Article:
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Capt'n Davy's Honeymoon
     

Capt'n Davy's Honeymoon

by Sir Hall Caine
 
"My money, ma'am-my money, not me."
"So you say, sir."
"It's my money you've been marrying, ma'am."
"Maybe so, sir."
"Deny it, deny it!"
"Why should I? You say it is so, and so be it."
"Then d--- the money. It took me more till ten years to make it, and middling hard work at that; but you go bail it'll take me less nor ten months to spend it.

Overview

"My money, ma'am-my money, not me."
"So you say, sir."
"It's my money you've been marrying, ma'am."
"Maybe so, sir."
"Deny it, deny it!"
"Why should I? You say it is so, and so be it."
"Then d--- the money. It took me more till ten years to make it, and middling hard work at that; but you go bail it'll take me less nor ten months to spend it. Ay, or ten weeks, and aisy doing, too! And 'till it's gone, Mistress Quig-gin-d'ye hear me?-gone, every mortal penny of it gone, pitched into the sea, scattered to smithereens, blown to ould Harry, and dang him-I'll lave ye, ma'am, I'll lave ye; and, sink or swim, I'll darken your doors no more."
The lady and gentleman who blazed at each other with these burning words, which were pointed, and driven home by flashing eyes and quivering lips, were newly-married husband and wife. They were staying at the old Castle Mona, in Douglas, Isle of Man, and their honeymoon had not yet finished its second quarter. The gentleman was Captain Davy Quiggin, commonly called Capt'n Davy, a typical Manx sea-dog, thirty years of age; stalwart, stout, shaggy, lusty-lunged, with the tongue of a trooper, the heavy manners of a bear, the stubborn head of a stupid donkey, and the big, soft heart of the baby of a girl. The lady was Ellen Kinvig, known of old to all and sundry as Nelly, Ness, or Nell, but now to everybody concerned as Mistress Capt'n Davy Quiggin, six-and-twenty years of age, tall, comely, as blooming as the gorse; once as free as the air, and as racy of the soil as new-cut peat, but suddenly grown stately, smooth, refined, proud, and reserved. They loved each other to the point of idolatry; and yet they parted ten days after marriage with these words of wroth and madness. Something had come between them. What was it? Another man? No. Another woman? Still no. What then? A ghost, an intangible, almost an invisible but very real and divorce-making co-respondent. They call it Education.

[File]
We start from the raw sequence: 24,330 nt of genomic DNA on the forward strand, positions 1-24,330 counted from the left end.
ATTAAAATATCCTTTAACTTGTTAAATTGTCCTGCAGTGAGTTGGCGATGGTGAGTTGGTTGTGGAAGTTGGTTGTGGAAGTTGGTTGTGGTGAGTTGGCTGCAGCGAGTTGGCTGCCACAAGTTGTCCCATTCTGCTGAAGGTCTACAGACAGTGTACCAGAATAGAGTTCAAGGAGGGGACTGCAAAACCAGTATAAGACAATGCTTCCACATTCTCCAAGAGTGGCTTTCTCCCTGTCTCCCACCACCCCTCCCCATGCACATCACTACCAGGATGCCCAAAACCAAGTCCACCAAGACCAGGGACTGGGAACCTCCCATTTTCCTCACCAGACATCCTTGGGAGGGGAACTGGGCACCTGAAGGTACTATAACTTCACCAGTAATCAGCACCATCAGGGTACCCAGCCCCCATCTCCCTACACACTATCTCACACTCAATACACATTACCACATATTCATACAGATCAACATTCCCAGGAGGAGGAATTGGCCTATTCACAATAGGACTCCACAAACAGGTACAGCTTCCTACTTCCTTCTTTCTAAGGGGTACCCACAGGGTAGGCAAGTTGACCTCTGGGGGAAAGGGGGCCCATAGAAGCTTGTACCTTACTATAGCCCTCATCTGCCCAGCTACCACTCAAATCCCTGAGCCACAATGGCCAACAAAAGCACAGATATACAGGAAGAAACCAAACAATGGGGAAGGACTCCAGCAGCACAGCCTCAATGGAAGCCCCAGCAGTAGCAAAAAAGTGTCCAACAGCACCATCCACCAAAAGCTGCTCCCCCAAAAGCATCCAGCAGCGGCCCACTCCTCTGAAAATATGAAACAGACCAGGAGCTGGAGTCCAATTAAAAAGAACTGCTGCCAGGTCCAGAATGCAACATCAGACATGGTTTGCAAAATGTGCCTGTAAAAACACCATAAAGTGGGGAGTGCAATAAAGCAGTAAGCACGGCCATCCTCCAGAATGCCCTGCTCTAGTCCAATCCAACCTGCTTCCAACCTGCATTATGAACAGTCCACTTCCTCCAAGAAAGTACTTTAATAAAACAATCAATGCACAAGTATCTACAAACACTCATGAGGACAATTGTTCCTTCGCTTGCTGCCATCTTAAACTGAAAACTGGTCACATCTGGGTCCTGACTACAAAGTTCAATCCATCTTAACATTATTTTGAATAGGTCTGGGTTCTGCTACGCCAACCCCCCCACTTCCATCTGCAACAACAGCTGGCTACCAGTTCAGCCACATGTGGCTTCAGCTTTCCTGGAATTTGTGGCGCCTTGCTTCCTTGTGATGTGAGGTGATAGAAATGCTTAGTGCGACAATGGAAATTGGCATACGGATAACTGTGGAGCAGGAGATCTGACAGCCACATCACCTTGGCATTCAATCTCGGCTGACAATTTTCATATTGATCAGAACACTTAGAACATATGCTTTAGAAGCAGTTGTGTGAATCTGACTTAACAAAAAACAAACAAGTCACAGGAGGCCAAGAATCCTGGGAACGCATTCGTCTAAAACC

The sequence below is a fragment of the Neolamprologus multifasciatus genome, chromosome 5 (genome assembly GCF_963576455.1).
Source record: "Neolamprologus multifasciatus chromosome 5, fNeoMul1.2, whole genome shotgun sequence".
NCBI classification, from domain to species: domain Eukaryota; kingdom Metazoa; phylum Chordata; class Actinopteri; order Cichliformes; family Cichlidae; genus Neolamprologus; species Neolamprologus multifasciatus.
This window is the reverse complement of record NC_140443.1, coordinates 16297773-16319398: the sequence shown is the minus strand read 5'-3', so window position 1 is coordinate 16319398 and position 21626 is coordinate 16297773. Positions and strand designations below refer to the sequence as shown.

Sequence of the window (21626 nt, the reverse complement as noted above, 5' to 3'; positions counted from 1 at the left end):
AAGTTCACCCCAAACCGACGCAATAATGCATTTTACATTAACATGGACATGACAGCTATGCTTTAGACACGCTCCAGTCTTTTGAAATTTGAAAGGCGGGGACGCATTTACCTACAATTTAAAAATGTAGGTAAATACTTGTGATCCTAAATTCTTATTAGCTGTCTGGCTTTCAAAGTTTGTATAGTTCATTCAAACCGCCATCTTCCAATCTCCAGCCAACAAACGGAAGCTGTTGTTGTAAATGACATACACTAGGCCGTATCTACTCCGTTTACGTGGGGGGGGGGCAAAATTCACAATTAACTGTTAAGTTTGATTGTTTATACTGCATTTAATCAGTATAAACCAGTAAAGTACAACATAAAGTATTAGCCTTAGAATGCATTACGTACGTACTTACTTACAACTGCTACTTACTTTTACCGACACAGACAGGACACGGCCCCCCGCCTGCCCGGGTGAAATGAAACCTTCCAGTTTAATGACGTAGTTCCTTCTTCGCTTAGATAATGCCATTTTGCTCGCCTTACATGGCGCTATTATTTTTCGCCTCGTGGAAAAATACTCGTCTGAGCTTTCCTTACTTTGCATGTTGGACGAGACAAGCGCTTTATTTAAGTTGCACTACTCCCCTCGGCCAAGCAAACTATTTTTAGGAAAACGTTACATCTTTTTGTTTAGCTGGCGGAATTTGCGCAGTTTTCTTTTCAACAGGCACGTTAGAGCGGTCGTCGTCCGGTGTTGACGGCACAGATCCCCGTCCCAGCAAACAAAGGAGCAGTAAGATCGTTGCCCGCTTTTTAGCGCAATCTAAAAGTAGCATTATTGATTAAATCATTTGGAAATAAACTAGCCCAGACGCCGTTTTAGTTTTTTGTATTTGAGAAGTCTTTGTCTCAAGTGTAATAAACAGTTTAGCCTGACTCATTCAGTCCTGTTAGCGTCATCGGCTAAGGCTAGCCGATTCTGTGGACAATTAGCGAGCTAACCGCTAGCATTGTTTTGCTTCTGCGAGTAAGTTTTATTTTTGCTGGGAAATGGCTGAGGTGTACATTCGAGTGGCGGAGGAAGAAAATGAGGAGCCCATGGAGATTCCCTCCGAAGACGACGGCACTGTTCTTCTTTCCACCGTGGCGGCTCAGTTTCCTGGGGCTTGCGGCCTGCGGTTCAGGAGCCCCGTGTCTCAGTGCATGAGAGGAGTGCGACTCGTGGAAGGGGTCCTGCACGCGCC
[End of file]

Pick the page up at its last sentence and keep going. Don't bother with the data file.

Product Details

ISBN-13:
9781497464520
Publisher:
CreateSpace Publishing
Publication date:
03/28/2014
Pages:
60
Product dimensions:
6.00(w) x 9.00(h) x 0.12(d)

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